The Tahoma Activist

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Thursday, May 10, 2007

Aberdeen port protestors speak out


I just received this urgent communication from the organizers of the Aberdeen port protests. I've pulled out the most relevant passages, excerpted below.

(Olympia, WA)
After six days of peaceful protest at the Port of Grays Harbor, the ship has sailed. Local and regional citizens protested shipments of military equipment to support and escalate the United States illegal occupation of Iraq. Protesters were subjected to intimidation by law enforcement, including forced herding into a single “free speech zone,” and silencing by intimidation of police tactics including their videotaping of license plates, random traffic stops on false pretenses, and demand of identification without cause.

Why these protests mattered

Activists identified their primary objective as “stopping our tax dollars from being spent on international war crimes, and a supplemental funding bill that 70 percent of the people deplore.” Aberdeen activist, Mary Kaye Riley said “I oppose the use of our port for the shipments of materiel to kill innocent people, to destroy their culture, their infrastructure, their livelihoods, their lives. Through our government’s actions, we are in the position of supporting an immoral and illegal war which we must stop.”

A January 2007 Congressional Budget Office (CBO) study reflects the real troop increase as high as 48,000.[1] President Bush’s escalation policy more than doubles the 21,500 soldiers that he has claimed.

Further, cost estimates run five times higher than those cited by the President.

Why Iraq needs helicopters

The air combat brigade will increase the U.S.-led forces' helicopter fleet by 34%. Also coming are 3,200 pilots, crew members, mechanics and other support personnel.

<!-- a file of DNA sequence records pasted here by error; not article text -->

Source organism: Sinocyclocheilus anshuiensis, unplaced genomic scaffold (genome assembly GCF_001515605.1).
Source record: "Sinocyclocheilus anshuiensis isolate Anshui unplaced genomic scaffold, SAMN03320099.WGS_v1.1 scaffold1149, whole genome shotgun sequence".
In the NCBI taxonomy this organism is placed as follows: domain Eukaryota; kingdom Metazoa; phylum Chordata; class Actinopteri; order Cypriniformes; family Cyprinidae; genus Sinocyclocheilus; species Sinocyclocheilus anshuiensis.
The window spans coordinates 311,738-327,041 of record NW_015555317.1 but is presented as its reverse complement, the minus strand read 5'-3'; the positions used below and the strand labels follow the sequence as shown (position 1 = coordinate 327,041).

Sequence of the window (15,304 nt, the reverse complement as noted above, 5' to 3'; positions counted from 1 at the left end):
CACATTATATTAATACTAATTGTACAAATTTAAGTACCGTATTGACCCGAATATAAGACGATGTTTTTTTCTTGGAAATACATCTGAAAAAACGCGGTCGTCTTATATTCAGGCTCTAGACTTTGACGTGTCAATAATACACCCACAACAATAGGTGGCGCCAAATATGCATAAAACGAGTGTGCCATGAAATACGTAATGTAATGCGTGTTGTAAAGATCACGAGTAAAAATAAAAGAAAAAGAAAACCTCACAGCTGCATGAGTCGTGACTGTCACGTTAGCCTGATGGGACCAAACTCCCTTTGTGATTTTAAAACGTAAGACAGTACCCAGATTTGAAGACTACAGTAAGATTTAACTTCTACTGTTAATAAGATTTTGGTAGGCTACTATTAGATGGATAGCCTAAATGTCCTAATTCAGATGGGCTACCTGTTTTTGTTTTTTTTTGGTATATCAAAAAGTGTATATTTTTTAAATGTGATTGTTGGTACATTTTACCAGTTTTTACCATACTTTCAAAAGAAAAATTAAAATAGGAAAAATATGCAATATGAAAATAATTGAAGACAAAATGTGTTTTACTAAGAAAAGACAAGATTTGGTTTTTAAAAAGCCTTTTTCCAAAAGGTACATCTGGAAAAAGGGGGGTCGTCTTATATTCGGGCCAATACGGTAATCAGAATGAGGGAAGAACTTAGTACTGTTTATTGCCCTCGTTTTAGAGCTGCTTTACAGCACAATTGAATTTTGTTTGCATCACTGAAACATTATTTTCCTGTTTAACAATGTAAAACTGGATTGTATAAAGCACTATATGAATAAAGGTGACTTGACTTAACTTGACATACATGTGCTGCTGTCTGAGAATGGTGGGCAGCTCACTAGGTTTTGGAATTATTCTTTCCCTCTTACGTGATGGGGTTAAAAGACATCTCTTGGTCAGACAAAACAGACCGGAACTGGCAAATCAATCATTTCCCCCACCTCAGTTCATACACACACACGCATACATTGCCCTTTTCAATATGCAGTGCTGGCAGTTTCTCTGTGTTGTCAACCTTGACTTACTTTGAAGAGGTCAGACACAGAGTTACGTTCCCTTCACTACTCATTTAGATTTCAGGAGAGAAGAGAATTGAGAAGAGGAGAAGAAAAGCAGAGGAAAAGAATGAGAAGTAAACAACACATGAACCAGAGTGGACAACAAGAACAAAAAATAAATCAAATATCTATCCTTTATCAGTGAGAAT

Helicopters are increasingly important because insurgent attacks have made ground transport dangerous in many areas of Iraq. The Port of Grays Harbor saw the UH-60 Black Hawk loaded aboard the Cape Henry, which is used to shuttle cargo and large equipment to Iraq. Fleets used in Iraq also includes the UH-1 Huey and the AH-64 Apache.[4] Note: the Kiowas shipped out of the Grays Harbor Port are not used in Iraq. Port Militarization Resisters believe the Kiowas are being shipped for use in Iran.

Almost 4,000 other support troops are expected, in addition to 21,500 additional troops already committed to Iraq. This further alarms war opponents who see the escalation as a back-door method of rushing more troops into an immoral and illegal occupation. All told, the buildup will bring the U.S. troop level in Iraq to 160,000.

Protesters want the public and the world to know we have violated international criminal law, under the Hague Conventions, the Nuremburg Principles, the UN Security Council resolution. The war’s brutality and human suffering, and the exposure of children and returning soldiers to depleted uranium, constitutes grave crimes with tremendous global and trans-generational impact. We are seeing birth defects in children born to soldiers that match those found in children in Baghdad. Beyond that, we have occupied ancient cities, destroyed irreplaceable historic buildings and sites that, ironically, gave birth to the western culture.

The people's veto

Citizens concerned about use of the port to escalate the illegal occupation of Iraq and threat to Iran with possible attacks from Kiowa helicopter missile fire plan to attend the Port of Grays Harbor Commission meeting on Thursday, May 10 at 9:00. The meeting will be held at the Port of Grays Harbor administrative offices, located at 111 S. Wooding Street, Aberdeen, Washington 98520. Written comments may be submitted to the same address or faxed to (360) 533-9505.

“Silence on the part of good Americans in response to genocide, and further threats of illegal war for corporate benefit—is not acceptable. We must act to stop ongoing occupation,” observed Wes Hamilton, Viet Nam era veteran.

We must exercise the people's veto.

Categories: Revolution, War & Peace, Local Events


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